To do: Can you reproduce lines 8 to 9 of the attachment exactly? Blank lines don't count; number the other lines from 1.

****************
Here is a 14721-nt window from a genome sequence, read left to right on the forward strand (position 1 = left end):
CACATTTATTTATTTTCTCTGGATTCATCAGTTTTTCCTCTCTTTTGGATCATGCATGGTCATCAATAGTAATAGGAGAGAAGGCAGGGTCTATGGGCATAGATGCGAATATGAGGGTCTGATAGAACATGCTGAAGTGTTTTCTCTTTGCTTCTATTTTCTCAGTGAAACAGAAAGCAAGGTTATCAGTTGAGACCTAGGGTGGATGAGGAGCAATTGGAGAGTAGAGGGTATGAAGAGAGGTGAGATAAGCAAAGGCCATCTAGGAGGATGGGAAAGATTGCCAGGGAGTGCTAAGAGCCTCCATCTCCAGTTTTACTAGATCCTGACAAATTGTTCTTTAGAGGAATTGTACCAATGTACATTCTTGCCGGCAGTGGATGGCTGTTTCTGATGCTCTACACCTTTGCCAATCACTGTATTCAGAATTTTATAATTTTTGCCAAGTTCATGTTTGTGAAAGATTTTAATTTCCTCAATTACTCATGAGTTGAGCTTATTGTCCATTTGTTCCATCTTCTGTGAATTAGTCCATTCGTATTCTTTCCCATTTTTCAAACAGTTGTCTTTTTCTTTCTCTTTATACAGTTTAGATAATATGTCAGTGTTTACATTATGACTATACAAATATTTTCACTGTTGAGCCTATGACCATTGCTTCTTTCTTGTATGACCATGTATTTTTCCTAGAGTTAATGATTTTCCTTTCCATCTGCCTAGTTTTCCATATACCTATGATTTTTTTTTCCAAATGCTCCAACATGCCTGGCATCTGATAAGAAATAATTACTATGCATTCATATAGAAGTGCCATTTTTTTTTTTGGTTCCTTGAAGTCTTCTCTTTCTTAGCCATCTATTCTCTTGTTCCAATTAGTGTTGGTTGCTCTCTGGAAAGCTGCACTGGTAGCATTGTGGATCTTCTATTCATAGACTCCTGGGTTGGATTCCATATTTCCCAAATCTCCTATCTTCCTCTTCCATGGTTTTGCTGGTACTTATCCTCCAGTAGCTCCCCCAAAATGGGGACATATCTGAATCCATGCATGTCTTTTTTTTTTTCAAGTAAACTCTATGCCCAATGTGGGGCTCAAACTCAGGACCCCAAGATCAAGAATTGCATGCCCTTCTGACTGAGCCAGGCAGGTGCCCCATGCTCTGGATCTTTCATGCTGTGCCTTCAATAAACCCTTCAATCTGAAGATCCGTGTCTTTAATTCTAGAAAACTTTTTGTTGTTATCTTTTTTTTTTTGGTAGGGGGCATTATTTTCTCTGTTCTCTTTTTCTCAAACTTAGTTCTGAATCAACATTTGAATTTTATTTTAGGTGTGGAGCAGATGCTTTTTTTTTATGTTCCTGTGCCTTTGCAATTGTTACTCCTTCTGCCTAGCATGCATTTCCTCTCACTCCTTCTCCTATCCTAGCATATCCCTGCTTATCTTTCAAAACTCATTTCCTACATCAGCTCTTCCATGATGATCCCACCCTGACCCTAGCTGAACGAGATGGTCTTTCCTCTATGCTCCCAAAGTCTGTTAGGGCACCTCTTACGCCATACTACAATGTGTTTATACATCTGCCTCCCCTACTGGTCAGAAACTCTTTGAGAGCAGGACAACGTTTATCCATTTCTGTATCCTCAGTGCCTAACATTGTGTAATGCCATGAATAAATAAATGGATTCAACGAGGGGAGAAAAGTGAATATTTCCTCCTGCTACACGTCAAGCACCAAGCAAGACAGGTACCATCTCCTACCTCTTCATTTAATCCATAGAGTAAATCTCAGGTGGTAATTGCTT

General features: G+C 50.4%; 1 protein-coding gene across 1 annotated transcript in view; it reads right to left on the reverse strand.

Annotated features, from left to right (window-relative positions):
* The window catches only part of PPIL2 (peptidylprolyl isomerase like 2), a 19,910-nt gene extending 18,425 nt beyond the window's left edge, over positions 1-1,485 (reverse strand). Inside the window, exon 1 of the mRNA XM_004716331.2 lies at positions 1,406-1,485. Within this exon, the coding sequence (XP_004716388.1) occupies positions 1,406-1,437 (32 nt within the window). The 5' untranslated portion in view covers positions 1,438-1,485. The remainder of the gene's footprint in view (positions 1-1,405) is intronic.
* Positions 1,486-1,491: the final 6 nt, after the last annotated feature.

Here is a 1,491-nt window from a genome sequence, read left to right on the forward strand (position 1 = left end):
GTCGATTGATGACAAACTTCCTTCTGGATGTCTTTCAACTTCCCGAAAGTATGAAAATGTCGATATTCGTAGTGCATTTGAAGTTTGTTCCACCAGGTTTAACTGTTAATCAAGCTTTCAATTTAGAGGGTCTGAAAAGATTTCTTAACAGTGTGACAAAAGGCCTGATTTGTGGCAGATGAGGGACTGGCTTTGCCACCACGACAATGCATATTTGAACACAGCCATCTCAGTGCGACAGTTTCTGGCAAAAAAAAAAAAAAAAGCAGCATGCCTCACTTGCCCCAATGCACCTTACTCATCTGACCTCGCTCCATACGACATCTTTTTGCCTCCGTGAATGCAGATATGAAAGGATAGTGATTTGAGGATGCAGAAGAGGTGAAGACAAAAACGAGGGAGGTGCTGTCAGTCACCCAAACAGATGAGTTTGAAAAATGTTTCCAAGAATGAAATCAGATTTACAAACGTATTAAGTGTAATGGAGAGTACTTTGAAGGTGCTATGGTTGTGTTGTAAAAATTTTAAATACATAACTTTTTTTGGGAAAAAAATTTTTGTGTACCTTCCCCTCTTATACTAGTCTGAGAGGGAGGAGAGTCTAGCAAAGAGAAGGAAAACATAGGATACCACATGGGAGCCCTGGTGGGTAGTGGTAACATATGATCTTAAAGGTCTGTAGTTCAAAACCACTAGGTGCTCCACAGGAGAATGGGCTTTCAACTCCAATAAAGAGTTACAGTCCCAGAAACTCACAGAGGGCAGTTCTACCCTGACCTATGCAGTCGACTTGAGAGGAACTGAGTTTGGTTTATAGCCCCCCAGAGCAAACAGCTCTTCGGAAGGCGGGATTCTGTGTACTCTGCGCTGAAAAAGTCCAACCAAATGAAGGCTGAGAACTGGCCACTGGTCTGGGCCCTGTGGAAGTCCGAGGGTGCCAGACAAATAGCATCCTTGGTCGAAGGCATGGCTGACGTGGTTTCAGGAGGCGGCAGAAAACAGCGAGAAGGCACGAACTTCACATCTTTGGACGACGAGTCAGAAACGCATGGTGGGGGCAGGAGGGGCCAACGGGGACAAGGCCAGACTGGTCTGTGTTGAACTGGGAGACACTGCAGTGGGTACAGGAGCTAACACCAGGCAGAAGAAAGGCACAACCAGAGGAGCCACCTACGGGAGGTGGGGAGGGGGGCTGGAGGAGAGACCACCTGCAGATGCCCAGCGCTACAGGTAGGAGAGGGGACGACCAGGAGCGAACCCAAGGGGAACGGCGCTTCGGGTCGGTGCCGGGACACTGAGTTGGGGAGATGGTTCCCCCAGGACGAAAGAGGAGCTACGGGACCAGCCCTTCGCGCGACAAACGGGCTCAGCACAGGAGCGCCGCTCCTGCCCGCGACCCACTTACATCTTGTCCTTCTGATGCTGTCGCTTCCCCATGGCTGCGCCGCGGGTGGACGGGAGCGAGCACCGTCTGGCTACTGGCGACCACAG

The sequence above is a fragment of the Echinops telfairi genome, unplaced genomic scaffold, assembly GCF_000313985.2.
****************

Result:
GTCGATTGATGACAAACTTCCTTCTGGATGTCTTTCAACTTCCCGAAAGTATGAAAATGTCGATATTCGTAGTGCATTTGAAGTTTGTTCCACCAGGTTTAACTGTTAATCAAGCTTTCAATTTAGAGGGTCTGAAAAGATTTCTTAACAGTGTGACAAAAGGCCTGATTTGTGGCAGATGAGGGACTGGCTTTGCCACCACGACAATGCATATTTGAACACAGCCATCTCAGTGCGACAGTTTCTGGCAAAAAAAAAAAAAAAAGCAGCATGCCTCACTTGCCCCAATGCACCTTACTCATCTGACCTCGCTCCATACGACATCTTTTTGCCTCCGTGAATGCAGATATGAAAGGATAGTGATTTGAGGATGCAGAAGAGGTGAAGACAAAAACGAGGGAGGTGCTGTCAGTCACCCAAACAGATGAGTTTGAAAAATGTTTCCAAGAATGAAATCAGATTTACAAACGTATTAAGTGTAATGGAGAGTACTTTGAAGGTGCTATGGTTGTGTTGTAAAAATTTTAAATACATAACTTTTTTTGGGAAAAAAATTTTTGTGTACCTTCCCCTCTTATACTAGTCTGAGAGGGAGGAGAGTCTAGCAAAGAGAAGGAAAACATAGGATACCACATGGGAGCCCTGGTGGGTAGTGGTAACATATGATCTTAAAGGTCTGTAGTTCAAAACCACTAGGTGCTCCACAGGAGAATGGGCTTTCAACTCCAATAAAGAGTTACAGTCCCAGAAACTCACAGAGGGCAGTTCTACCCTGACCTATGCAGTCGACTTGAGAGGAACTGAGTTTGGTTTATAGCCCCCCAGAGCAAACAGCTCTTCGGAAGGCGGGATTCTGTGTACTCTGCGCTGAAAAAGTCCAACCAAATGAAGGCTGAGAACTGGCCACTGGTCTGGGCCCTGTGGAAGTCCGAGGGTGCCAGACAAATAGCATCCTTGGTCGAAGGCATGGCTGACGTGGTTTCAGGAGGCGGCAGAAAACAGCGAGAAGGCACGAACTTCACATCTTTGGACGACGAGTCAGAAACGCATGGTGGGGGCAGGAGGGGCCAACGGGGACAAGGCCAGACTGGTCTGTGTTGAACTGGGAGACACTGCAGTGGGTACAGGAGCTAACACCAGGCAGAAGAAAGGCACAACCAGAGGAGCCACCTACGGGAGGTGGGGAGGGGGGCTGGAGGAGAGACCACCTGCAGATGCCCAGCGCTACAGGTAGGAGAGGGGACGACCAGGAGCGAACCCAAGGGGAACGGCGCTTCGGGTCGGTGCCGGGACACTGAGTTGGGGAGATGGTTCCCCCAGGACGAAAGAGGAGCTACGGGACCAGCCCTTCGCGCGACAAACGGGCTCAGCACAGGAGCGCCGCTCCTGCCCGCGACCCACTTACATCTTGTCCTTCTGATGCTGTCGCTTCCCCATGGCTGCGCCGCGGGTGGACGGGAGCGAGCACCGTCTGGCTACTGGCGACCACAG

The sequence above is a fragment of the Echinops telfairi genome, unplaced genomic scaffold, assembly GCF_000313985.2.